Massage is a profession in which the practitioner applies manual techniques, and may apply adjunctive therapies, with the intention of positively affecting the health and well-being of the client. Massage therapists may be independent contractors, sole practitioners, or employees. Some travel to clients' homes or to business offices.
Minimum entry-level standards for massage therapy training vary greatly, based on state or local requirements, professional association standards, or insurance requirements. State regulatory requirements for massage practice range from a minimum of 300 in-class hours at a recognized massage school to 1,000 in-class hours of massage training in an accredited massage program.
The Commission on Massage Therapy Accreditation (COMTA) is recognized by the US Department of Education as a specialized accrediting agency for massage therapy and bodywork programs and institutions. It is the only recognized accrediting agency focused solely on the quality of education massage therapy. Massage schools and programs may voluntarily seek accreditation by COMTA or may choose some other accreditation or none at all. COMTA accredits massage programs and institutions that offer a minimum training of 600 hours of classroom and clinical instruction, conducted or directly supervised by qualified faculty. Six defined competency requirements must be included in the program curriculum and students must be assessed on having met the competencies.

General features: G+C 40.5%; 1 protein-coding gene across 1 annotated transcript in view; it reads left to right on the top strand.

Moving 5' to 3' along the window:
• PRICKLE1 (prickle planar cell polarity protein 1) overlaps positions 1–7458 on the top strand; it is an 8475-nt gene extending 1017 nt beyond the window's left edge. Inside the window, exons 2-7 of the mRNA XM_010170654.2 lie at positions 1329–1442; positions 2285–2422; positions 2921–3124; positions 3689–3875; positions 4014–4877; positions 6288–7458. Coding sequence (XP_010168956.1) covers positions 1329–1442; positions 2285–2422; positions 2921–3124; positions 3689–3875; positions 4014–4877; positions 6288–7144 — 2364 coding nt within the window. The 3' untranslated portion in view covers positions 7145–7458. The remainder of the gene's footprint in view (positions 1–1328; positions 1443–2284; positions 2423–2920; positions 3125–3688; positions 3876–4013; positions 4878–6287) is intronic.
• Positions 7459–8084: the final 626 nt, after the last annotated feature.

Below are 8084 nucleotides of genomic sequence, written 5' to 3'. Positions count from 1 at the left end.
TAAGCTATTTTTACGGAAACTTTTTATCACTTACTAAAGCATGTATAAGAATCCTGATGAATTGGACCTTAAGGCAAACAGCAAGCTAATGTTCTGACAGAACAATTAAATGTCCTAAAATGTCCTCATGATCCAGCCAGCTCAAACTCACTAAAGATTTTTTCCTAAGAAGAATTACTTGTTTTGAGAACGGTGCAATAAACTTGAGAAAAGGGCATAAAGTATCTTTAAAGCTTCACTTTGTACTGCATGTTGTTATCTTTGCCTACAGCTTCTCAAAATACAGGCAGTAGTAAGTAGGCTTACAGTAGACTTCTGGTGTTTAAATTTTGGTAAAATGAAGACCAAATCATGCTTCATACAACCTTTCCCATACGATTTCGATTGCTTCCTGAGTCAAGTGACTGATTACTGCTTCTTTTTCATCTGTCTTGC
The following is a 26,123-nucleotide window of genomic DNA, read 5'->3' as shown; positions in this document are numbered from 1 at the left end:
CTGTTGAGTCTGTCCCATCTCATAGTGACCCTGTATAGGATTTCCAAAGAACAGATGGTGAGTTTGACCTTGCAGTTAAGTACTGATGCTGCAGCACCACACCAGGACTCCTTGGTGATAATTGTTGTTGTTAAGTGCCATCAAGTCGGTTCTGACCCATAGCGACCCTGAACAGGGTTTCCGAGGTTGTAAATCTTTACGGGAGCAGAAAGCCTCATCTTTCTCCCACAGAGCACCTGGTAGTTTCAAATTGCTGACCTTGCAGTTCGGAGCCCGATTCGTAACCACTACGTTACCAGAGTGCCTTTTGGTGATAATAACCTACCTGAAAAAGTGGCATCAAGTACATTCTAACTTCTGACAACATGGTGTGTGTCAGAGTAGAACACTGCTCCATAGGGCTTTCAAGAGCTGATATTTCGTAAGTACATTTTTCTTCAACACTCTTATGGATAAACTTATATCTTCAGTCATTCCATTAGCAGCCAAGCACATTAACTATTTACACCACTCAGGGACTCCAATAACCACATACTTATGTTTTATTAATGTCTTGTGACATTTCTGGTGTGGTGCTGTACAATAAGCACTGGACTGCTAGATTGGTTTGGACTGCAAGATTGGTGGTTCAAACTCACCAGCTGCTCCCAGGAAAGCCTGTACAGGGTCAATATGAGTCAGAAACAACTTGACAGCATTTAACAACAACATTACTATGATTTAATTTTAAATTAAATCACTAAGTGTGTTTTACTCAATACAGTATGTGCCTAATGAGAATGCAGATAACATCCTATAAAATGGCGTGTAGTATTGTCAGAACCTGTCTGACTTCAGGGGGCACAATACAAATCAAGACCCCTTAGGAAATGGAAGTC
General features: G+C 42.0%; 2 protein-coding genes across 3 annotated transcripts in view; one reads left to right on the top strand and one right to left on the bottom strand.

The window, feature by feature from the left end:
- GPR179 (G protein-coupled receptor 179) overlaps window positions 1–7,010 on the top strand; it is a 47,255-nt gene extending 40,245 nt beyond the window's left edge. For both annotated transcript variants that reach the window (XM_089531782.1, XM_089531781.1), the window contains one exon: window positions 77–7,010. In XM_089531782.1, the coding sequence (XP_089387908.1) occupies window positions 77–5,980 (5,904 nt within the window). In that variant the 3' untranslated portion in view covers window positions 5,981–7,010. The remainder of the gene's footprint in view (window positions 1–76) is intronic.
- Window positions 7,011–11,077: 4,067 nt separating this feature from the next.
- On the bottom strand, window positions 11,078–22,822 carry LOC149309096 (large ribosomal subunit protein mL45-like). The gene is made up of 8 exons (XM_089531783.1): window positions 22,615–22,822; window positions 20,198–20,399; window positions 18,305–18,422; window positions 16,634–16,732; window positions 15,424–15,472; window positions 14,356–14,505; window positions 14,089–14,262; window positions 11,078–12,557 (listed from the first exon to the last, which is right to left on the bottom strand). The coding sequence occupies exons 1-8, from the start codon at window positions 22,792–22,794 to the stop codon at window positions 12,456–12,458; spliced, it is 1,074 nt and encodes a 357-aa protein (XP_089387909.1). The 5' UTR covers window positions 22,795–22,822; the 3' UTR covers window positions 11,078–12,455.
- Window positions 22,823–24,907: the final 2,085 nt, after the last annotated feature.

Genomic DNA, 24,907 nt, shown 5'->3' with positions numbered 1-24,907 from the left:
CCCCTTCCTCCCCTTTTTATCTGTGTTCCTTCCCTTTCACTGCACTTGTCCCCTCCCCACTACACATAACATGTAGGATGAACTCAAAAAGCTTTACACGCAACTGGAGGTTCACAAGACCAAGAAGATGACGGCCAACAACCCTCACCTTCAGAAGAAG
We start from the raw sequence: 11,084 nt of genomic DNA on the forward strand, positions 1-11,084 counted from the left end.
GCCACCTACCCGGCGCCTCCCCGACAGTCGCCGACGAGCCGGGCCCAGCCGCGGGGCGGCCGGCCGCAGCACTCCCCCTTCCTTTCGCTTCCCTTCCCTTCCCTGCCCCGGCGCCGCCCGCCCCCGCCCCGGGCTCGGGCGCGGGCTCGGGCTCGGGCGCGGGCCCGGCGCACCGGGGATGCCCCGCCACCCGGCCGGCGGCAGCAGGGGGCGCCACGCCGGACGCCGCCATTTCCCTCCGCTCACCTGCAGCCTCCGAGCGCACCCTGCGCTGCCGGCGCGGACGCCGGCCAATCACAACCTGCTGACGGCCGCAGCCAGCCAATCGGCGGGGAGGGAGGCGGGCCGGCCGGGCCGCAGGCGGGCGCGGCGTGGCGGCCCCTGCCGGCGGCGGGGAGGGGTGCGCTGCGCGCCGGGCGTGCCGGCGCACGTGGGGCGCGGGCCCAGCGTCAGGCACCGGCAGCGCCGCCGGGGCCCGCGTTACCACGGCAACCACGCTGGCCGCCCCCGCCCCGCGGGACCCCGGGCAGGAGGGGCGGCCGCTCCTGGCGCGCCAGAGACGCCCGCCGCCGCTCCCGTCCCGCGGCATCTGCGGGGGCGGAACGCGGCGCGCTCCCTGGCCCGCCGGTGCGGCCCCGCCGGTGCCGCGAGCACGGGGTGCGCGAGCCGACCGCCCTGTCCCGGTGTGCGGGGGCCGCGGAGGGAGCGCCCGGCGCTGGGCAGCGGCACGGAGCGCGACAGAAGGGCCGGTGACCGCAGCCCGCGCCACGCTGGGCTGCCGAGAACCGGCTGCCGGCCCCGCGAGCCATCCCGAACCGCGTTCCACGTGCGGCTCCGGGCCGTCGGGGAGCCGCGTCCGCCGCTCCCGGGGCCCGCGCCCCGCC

The ATMA requires its members to have minimum training of 500 hours of classroom instruction and recommends training at a school accredited by the COMTA. Its Professional-level members must provide evidence of 48 clock hours of continuing education every 4 years.
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Massage Careers, Organizational Membership
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